JS: You know, I’m pastor to these people and I’ve heard some of their stories, and some of their stories are heart breaking about rifts in their own families where the relationships aren’t all they’re supposed to be. Sons and daughters estranged from fathers and mothers, and brothers and sisters who can’t get along. It’s heart breaking. And I think about how it would be in any of those families to know that the relationships aren’t what they ought to be. But I think about this from God’s point of view. How he looks at the world he made, the people he loves, how he would love for all of his children to be gathered around the same table. And yet, so often, that we are pushing and shoving and keeping people out and getting there first and making sure it’s us and not them, and it must break God’s heart.

SS: I’m sure it does. It breaks Christ’s heart. It’s Jesus’ own example. I don’t like to talk a lot about Jesus in my letters. But he and I talked a lot and I know. And you all read, I’m sure, you have part of the scriptures surely are the things that Jesus said and did well. Jesus himself ate with all sorts of people. Jesus loved nothing like a great banquet and he was willing to draw some eyebrows about “who were those tax collectors?” Nobody seems to like tax collectors. Are they popular in your day?

JS: Not so much.

SS: Okay, I didn’t think so. But yah, Jesus ate with them and with the so called sinners, and boy, that can be any type of person. A sinner is just someone that you don’t like, that you don’t like what they’re doing. But Jesus ate with them. And said, “Look, this is what it’s like”. And told one of his greatest parables- was about a great banquet where everybody’s invited. Go out to the highways and the hedges and the streets. And it’s not just a little “let’s have a nice little cozy family dinner”. Or even what we might call a family reunion, unless you view the family as as big as all creation. Out in the lanes and highways, there’s a place for you here. Come on in and share in the messianic banquet.

JS: So I’m thinking, Paul, and we probably need to wrap things up. You know, because of Lynn. I’m thinking there may be somebody in this room who feels like they don’t belong or maybe like they don’t have a place at God’s table. And I wonder what you would say to them, to that person.

SS: Yah, I would just boil it down I think in the words we’ve already talked about from Galatians. And that is, just hear these words again, friends. There is neither Jew, nor Greek, slave or free, male or female- and fill in your own pair of opposites- there’s none of that. In Christ Jesus, we have been baptized together as one people. And I go on a little bit there to also say to bring father Abraham back into this… we’re all, whether we’re Jew or Gentile, if by faith we have accepted our place in this family, we are all children of Abraham and that doesn’t mean “okay, well, yah, we’ll sort of jot you down as a child of Abraham”. We’re fully heirs, brother James and all of you. We are heirs to the full blessedness of God, and joint heirs with the only begotten son Jesus. And we’re adopted kids. Jesus is the natural kid, if you will. But God has created such a family by his love that we are fully vested in this. And that’s what I would say to everyone else: accept your place in the family. Sit down at the table and enjoy the bounty of God’s goodness.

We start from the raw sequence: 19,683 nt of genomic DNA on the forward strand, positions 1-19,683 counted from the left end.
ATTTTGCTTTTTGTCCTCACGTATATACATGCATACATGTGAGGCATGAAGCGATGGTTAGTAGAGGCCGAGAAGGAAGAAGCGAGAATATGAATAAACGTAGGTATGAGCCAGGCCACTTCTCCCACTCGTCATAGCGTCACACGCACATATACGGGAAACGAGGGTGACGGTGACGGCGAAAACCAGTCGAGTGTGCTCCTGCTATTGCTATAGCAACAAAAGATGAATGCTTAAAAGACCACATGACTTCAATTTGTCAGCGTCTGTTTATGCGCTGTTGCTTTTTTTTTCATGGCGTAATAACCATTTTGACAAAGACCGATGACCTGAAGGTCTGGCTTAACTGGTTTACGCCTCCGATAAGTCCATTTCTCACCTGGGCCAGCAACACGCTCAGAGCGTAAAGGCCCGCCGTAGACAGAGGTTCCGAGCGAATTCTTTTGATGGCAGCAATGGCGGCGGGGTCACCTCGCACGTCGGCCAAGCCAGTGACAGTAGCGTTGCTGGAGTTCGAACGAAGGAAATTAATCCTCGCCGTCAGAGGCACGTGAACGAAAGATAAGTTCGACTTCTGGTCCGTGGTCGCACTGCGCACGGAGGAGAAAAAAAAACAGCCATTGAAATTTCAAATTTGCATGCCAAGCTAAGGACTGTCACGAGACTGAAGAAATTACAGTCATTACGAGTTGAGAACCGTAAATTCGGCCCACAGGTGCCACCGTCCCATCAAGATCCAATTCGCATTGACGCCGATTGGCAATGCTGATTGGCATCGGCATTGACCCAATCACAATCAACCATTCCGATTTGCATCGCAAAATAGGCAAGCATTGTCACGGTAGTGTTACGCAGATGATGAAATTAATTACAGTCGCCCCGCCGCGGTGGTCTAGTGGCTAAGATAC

JS: Those are good words, Paul. In Christ Jesus, neither Jew nor Greek, slave nor free, male nor female, everyone of us can find a place at God’s table. Would you close with prayer?

SS: I’d be happy to. Let’s pray. Abba Father, who art in heaven as we prayed even a moment ago. As you taught us Lord, to pray. Jesus, as you call your own Father “Abba”, you say that’s who we call God too. Our Father, in this one family, we are heirs together with you and with all of God’s children, regardless of our backgrounds and colors and everything that we often put up as barriers between us. Lord, as Jesus prayed one time, as Jesus and the Father are one, I pray that my people will be one. Lord, I pray, that all of your people in this place, in this community, in this city, and indeed in this world, because this is all about new creation. Your plan is big. This is a big family. Make us one in you. In Christ’s name. Amen.

JS: Thank you, Paul. We’re going to sing together hymn 494 in just a moment. I want to invite you to come today if you will, to come forward professing your faith in Christ. It may be that this is the day when you say, "I’m ready. I’m ready to be baptized into Christ Jesus and become a part of God’s true family." I invite you to come forward if you would.

—Jim Somerville 2013

Christian community
Christian invitation
Christian formation
Christian worship
Christian compassion

Divorce recovery
New Americans
Upward sports
First Baptist Preschool
Young adults
Senior adults
Sunday school

First Things First

FBC home
  Spiritual Growth
What is a Christian?
First Connection
Daily devotionals
Bible studies
Faith stories
Pastor's blog

WebClass Bible

I'm new here...
CDs & DVDs
Media clips
Scholarship fund
Endowment fund


Getting involved
  About us
Who we are
How to join
Weekly schedule
Weather closing
Website tour

  Connect with us

Receive email news
FBC exists to make disciples of Jesus Christ through joyful worship, caring fellowship, spiritual nurture,
faithful service & compassionate outreach in the Richmond area and throughout the world.
This site is maintained by the Communication Ministry of First Baptist Church.
Send comments or suggestions to the FBC webmaster.